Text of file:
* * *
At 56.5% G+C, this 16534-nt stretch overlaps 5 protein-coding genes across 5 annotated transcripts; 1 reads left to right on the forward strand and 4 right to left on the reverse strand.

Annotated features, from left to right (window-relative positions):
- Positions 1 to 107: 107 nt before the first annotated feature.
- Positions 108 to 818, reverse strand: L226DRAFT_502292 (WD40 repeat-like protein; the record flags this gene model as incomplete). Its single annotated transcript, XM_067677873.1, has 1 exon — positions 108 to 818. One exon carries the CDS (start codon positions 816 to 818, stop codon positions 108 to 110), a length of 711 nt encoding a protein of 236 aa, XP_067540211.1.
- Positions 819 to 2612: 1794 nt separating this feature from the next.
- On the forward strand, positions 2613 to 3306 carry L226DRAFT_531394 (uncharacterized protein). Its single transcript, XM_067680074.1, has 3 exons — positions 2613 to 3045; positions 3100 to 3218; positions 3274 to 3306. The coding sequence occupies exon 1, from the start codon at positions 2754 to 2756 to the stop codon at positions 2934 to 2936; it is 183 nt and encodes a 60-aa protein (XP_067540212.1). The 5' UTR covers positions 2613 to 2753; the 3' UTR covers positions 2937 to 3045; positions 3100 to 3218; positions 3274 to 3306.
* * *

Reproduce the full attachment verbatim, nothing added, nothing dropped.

At 56.5% G+C, this 16534-nt stretch overlaps 5 protein-coding genes across 5 annotated transcripts; 1 reads left to right on the forward strand and 4 right to left on the reverse strand.

Annotated features, from left to right (window-relative positions):
- Positions 1 to 107: 107 nt before the first annotated feature.
- Positions 108 to 818, reverse strand: L226DRAFT_502292 (WD40 repeat-like protein; the record flags this gene model as incomplete). Its single annotated transcript, XM_067677873.1, has 1 exon — positions 108 to 818. One exon carries the CDS (start codon positions 816 to 818, stop codon positions 108 to 110), a length of 711 nt encoding a protein of 236 aa, XP_067540211.1.
- Positions 819 to 2612: 1794 nt separating this feature from the next.
- On the forward strand, positions 2613 to 3306 carry L226DRAFT_531394 (uncharacterized protein). Its single transcript, XM_067680074.1, has 3 exons — positions 2613 to 3045; positions 3100 to 3218; positions 3274 to 3306. The coding sequence occupies exon 1, from the start codon at positions 2754 to 2756 to the stop codon at positions 2934 to 2936; it is 183 nt and encodes a 60-aa protein (XP_067540212.1). The 5' UTR covers positions 2613 to 2753; the 3' UTR covers positions 2937 to 3045; positions 3100 to 3218; positions 3274 to 3306.